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Vanderbilt scientists at the vanguard

January 3, 2019 | Tom Wilemon

Ken Lau, PhD, left, Robert Coffey, MD, and Martha Shrubsole, PhD, are the principal investigators of an $11 million Cancer Moonshot grant initiative. Photo by John Russell.

The National Cancer Institute (NCI) has entrusted Vanderbilt scientists to lead several major research initiatives with recently awarded grants.

The largest of those awards is an $11 million Cancer Moonshot grant. A trans-institutional team of researchers from Vanderbilt University Medical Center (VUMC) and Vanderbilt University will utilize those funds to build a single-cell resolution atlas to map out the routes that benign colonic polyps take to progress to colorectal cancer, the third most common cancer among both men and women in the United States.

The work entails gathering thousands of data points per cell for each participant and then transforming that information into multidimensional geographic maps that enable scientists to study interactions among tumor cells, the microbiome and the immune microenvironment.

The principal investigators leading the Colon Molecular Atlas Project (Colon MAP) are Robert Coffey, MD, Ingram Professor of Cancer Research and director of the Epithelial Biology Center at VUMC; Ken Lau, PhD, assistant professor of Cell and Developmental Biology; and Martha Shrubsole, PhD, research professor of Medicine, Division of Epidemiology. They will lead an effort to identify which people are at greatest risk for colon cancer, discover cell characteristics that could lead to chemoprevention strategies and possibly recommend changes in screening and surveillance practices.

Others at VUMC involved with Colon MAP are Yu Shyr, PhD, Harold L. Moses Professor of Cancer Research; Qi Liu, PhD; Kay Washington, PhD, MD; Timothy Geiger, MD; Reid Ness, MD; Gregor Neuert, PhD; and Meghan O’Loughlin, program manager of the Epithelial Biology Center.


Michael Stone, PhD, Martin Egli, PhD and Carmelo Rizzo, PhD

Better utilizing chemotherapy

Another group of Vanderbilt scientists has been awarded $7.2 million over the next five years from the NCI to lead an initiative to better understand how a combination chemotherapy for breast cancer targets DNA.

Michael Stone, PhD, Carmelo Rizzo, PhD, and Martin Egli, PhD, will research the chemical biology of guanine alkylation that occurs with cyclophosphamide and doxorubicin, a treatment often referred to as AC chemotherapy regimen. The chemotherapies are mainstay treatments that have been in clinical use for decades, and there are well-established ideas of how they damage DNA of cancer cells. However, side effects can limit their effectiveness.

“It’s thought that cyclophosphamide and doxorubicin act on different targets independently, but we suspected that they can act synergistically,” said Rizzo, professor of Chemistry and Biochemistry. “We were able to come up with initial chemical evidence for this idea. The grant is based on this. If they do act synergistically, this could lead to new drugs designed to take advantage of this new mechanism.”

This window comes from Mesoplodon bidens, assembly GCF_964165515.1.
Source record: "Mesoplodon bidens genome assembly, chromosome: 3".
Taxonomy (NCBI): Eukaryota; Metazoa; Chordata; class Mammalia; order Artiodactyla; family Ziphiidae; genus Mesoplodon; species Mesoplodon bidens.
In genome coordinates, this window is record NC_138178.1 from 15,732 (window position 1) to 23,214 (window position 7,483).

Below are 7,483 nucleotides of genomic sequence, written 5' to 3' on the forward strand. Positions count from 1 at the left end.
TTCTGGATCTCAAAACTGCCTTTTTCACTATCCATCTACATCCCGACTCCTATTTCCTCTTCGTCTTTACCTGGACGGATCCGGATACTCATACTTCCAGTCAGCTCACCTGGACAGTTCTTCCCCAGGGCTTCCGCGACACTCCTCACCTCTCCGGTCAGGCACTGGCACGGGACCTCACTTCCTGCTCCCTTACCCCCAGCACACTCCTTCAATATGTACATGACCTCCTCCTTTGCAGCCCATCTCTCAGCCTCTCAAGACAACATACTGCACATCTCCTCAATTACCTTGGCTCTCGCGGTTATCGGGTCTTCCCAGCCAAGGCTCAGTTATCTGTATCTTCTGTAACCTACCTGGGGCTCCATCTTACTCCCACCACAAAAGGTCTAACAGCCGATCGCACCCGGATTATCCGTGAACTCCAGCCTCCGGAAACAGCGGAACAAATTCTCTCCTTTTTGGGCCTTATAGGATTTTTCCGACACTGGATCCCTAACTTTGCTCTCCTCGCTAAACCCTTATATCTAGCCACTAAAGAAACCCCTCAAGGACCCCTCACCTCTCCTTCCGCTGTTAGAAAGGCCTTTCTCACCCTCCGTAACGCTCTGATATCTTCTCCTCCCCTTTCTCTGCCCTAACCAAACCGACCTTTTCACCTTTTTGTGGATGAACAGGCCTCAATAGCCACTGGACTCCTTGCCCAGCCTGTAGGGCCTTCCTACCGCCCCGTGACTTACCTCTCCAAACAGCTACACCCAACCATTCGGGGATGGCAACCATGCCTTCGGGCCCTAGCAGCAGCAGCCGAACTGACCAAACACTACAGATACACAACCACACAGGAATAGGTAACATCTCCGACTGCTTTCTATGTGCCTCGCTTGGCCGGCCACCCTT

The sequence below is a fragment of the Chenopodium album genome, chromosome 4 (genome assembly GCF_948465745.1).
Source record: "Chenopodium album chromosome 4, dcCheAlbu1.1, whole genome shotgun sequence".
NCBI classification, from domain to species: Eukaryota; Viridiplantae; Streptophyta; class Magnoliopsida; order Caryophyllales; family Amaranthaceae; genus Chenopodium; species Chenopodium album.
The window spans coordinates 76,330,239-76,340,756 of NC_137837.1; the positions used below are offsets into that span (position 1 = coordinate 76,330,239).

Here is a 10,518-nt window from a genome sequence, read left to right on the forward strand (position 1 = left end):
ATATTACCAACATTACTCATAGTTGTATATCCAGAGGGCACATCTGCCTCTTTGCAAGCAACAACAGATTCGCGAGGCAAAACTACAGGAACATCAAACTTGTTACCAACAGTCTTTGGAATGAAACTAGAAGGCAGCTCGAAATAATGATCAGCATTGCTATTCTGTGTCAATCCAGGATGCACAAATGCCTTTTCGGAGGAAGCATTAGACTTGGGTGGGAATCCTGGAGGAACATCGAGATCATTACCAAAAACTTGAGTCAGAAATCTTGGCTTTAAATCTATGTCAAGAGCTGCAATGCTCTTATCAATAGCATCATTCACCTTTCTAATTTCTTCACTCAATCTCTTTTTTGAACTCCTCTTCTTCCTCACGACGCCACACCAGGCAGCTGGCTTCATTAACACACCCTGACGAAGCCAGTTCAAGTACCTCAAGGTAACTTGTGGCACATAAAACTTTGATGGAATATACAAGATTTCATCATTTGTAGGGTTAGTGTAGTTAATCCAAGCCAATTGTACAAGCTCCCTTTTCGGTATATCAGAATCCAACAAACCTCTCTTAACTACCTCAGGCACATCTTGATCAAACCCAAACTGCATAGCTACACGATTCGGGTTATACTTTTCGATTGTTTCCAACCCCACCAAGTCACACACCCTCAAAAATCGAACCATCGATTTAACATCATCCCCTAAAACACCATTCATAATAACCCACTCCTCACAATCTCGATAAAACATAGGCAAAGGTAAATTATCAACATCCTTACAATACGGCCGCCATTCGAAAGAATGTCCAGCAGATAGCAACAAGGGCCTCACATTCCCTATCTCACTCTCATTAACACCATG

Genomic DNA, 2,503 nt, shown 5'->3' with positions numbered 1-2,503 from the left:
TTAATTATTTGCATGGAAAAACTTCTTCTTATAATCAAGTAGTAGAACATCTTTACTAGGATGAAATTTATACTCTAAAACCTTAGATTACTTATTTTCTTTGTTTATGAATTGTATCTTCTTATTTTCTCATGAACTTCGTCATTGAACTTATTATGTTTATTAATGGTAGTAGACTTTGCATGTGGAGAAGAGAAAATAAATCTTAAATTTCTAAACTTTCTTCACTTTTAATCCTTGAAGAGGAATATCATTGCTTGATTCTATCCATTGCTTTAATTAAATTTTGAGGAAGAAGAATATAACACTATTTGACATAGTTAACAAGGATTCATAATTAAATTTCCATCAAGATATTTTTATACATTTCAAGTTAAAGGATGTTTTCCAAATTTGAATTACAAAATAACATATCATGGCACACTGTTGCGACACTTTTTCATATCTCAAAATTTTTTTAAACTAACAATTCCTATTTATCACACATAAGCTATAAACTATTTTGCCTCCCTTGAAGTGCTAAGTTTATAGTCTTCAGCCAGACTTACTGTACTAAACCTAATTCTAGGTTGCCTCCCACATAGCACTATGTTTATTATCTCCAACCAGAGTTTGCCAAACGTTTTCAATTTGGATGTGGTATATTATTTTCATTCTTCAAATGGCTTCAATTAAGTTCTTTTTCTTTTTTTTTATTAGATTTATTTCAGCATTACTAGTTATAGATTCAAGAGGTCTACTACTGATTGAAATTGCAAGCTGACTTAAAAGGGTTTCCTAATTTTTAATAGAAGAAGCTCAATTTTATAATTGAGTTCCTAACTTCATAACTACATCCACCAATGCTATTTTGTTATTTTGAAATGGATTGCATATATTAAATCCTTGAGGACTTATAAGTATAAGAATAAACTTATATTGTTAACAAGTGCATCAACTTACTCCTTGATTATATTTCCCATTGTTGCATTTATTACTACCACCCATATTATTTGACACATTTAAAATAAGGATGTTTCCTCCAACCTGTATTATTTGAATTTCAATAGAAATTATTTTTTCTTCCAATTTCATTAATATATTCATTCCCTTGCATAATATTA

Jeremy Warner, MD

Data-driven cancer care

Jeremy Warner, MD, associate professor of Medicine and Biomedical Informatics, was awarded a $1 million grant to develop software that will help clinicians keep up with the increasing complexity of cancer care. The project, entitled Network Analysis for a Data-Driven Approach to Cancer Care, will provide physicians with a tool to interpret, organize and transform data into clinical decisions. The initiative will initially focus on two common cancers — breast cancer and multiple myeloma — but the software developed should be applicable to a wider variety of cancers.


Kimryn Rathmell, MD, PhD

Mentoring future leaders

Kimryn Rathmell, MD, PhD, Cornelius Abernathy Craig Professor of Medicine and director of the Division of Hematology and Oncology at Vanderbilt-Ingram Cancer Center, has received a $1.13 million grant to develop an intensively mentored training experience for clinical fellows. The Vanderbilt Integrated Molecular Oncology Research Training Program is an interdisciplinary postdoctoral program designed to develop a new generation of clinician-investigators.

“This grant helps us support budding young stars in medical oncology research,” Rathmell said.

She has assembled a team of mentors representing translational clinical research, tumor immunology, drug development and cancer informatics to guide the clinical fellows.


Jordan Berlin, MD and Charles Manning, PhD.

VU-PREDICT aims for novel imaging

Charles Manning, PhD, Ingram Professor of Cancer Research, and Jordan D. Berlin, MD, Ingram Professor of Cancer Research, have received a $3.2 million grant to develop a new co-clinical imaging resource entitled VU-PREDICT. The acronym stands for Vanderbilt University — PET imaging Resource to Enhance Delivery of Individualized Cancer Therapeutics.

One goal is to develop imaging technology so that the phenotypes of tumors — their visual presentations — can play a role alongside genomic assays based on RNA and DNA in matching patients with precision cancer medicine. Another goal is to develop quantitative imaging to evaluate mechanisms of response to new drug therapies. The research will focus on colorectal cancer.

“We’re working in the space of molecular imaging, so the resources that we are developing are innovative PET imaging readouts or biomarkers within the context of investigational radio-pharmaceuticals,” Manning said. “That’s a real strength we have at Vanderbilt: new ways to do molecular imaging, specifically positron emission tomography (PET) tracers. The tracers we are developing are at the investigational stage.”